Early morning in Amalfi and the sun is nearly melting the tiles on my balcony. It is however a small price to pay for such a heavenly view, on the cliff top some 80 metres above the town and the endless expanse of the Mediterranean. The NH Collection Grand Hotel Convento di Amalfi has had to endure this same view for over seven centuries, when it was originally a monastery and I have to admit, right now, I am having something of a religious experience myself.
The Amalfi coast is just completely intoxicating in its ridiculous beauty. Despite its obvious attraction to tourists, it still somehow manages to retain its dignity and breathtaking natural splendour. Amalfi and Positano have their commercial trappings, but their centuries old pastel coloured houses and cobbled courtyards have undeniable romantic charm.
But there can be no denying that up here, high up on the rugged cliffs is where the Amalfi coast takes centre stage and the NH Collection Grand Hotel Convento di Amalfi has an enviable position to take full advantage.
The Convento is the flagship property of Spanish hotel group NH Hotels and the crown jewel of its NH Collection portfolio. Formerly known as the Convento dei Cuppuccini, NH has invested heavily to transform this stunning historic monastery into a five star luxury hotel, while still managing to retain its monastic heritage.
The ancient cloisters and fully functioning Franciscan church are not simply props but provide an immersive historical experience. You are literally walking in the footsteps of its former residents in the Monks Walk, a beautiful bougainvillea-lined pillared passageway to the infinity pool area. Most of the 53 guestrooms are the former monk’s cells, albeit somewhat more luxurious thankfully. The corridors have elements of its former life, a well worn bench here, a wooden pulpit there. There are plenty of nooks and crannies to explore and indulge in your own meditative experience, although the top floor spa will perhaps be a far better road to inner contentment.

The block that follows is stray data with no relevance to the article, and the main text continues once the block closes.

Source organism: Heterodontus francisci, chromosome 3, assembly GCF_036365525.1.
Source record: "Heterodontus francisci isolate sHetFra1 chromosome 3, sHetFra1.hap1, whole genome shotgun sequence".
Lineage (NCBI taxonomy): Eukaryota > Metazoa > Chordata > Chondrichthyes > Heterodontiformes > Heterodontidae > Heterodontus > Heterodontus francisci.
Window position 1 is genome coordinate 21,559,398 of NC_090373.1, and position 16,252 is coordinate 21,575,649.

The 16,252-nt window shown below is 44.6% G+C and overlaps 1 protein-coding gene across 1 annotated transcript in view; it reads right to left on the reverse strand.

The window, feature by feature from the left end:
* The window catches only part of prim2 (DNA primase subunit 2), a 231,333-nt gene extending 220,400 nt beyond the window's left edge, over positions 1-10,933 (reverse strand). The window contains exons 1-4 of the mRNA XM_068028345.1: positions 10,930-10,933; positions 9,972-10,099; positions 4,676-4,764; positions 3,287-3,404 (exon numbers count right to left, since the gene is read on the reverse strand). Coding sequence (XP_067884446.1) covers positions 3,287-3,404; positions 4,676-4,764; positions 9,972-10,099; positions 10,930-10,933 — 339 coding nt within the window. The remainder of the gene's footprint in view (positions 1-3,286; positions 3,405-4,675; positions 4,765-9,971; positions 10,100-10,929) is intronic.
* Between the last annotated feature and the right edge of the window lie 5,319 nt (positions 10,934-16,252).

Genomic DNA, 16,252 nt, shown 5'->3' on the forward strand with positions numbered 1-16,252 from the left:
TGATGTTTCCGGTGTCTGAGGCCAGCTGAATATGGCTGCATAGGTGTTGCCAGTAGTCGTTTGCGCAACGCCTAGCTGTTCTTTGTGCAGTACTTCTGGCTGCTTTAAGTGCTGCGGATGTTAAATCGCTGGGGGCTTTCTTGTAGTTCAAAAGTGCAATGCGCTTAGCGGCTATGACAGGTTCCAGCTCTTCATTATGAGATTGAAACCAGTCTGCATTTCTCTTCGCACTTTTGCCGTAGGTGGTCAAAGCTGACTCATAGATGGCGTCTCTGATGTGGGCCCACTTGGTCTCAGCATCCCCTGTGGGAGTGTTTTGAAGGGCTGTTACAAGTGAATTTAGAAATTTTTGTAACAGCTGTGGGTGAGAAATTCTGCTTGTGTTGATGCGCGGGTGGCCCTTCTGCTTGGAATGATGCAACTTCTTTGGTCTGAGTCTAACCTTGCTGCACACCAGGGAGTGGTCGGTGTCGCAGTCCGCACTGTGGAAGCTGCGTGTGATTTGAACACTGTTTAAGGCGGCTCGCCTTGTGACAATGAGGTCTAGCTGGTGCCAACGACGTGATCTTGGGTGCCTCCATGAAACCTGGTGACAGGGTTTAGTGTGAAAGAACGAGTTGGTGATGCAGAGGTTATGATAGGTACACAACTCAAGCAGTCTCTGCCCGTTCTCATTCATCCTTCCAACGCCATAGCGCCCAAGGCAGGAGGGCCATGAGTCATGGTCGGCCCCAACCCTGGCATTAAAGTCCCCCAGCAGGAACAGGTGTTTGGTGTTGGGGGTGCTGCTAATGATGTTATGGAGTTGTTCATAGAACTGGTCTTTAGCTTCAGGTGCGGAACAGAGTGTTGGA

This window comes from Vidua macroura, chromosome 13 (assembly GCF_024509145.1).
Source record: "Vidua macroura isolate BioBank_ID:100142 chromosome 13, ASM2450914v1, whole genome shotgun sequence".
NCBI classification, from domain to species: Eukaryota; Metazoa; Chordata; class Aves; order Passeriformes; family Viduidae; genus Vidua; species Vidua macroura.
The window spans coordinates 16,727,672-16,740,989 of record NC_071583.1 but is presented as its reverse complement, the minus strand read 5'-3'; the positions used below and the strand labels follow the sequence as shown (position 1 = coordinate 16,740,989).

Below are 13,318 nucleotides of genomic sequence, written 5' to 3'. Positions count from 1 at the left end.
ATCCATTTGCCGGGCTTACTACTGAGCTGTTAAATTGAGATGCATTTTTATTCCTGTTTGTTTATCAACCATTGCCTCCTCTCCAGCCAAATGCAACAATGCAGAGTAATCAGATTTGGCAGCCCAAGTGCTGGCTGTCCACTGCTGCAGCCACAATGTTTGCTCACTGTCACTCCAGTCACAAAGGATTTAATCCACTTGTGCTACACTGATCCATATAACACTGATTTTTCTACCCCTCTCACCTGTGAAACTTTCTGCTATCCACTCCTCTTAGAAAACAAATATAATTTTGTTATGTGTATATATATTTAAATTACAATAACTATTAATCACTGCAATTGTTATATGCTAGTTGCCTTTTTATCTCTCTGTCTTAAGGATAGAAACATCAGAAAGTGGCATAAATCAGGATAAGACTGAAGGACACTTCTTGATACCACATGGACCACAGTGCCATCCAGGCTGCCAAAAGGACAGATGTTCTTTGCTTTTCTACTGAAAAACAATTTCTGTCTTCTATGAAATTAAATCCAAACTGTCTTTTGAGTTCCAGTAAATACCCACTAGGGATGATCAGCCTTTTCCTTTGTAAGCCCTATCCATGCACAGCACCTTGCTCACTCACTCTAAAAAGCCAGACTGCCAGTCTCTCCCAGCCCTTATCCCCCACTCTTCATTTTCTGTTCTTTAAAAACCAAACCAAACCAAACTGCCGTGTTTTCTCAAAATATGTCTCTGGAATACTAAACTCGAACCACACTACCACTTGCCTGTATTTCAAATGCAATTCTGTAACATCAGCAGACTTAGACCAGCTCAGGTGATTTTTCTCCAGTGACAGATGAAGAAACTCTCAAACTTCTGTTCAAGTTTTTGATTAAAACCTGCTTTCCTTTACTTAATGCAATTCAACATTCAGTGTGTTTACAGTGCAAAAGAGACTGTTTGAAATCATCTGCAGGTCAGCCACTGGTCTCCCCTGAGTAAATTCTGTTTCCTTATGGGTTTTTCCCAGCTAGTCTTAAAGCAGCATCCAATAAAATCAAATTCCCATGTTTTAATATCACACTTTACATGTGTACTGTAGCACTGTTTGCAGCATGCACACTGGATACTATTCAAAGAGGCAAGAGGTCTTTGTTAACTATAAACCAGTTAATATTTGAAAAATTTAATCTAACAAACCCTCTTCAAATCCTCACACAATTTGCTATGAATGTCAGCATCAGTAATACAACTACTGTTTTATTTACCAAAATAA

Restaurant Kyushu, in keeping with the whole property, is another welcome surprise. A fusion of Mediterranean and Japanese cuisines. A partnership with acclaimed Spanish chef Julian Marmol creator of the new Japanese-inspired Madrid restaurant scene showcases a menu of traditional regional dishes with more than a few Japanese twists.
There is something rather special sitting out on the restaurant terrace for dinner overlooking the lights of Amalfi below and munching on sushi with local Mediterranean flavours. Like Nigiri hamachi yellowtail with Perlage truffle and chives, or Shiso miso marinated black cod. Marmol manages to pull it off with style and panache, using some highly imaginative plate designs. Although using chop sticks in a region famous for its lemons and buffalo mozzarella makes me feel a little treasonous despite the delicious food.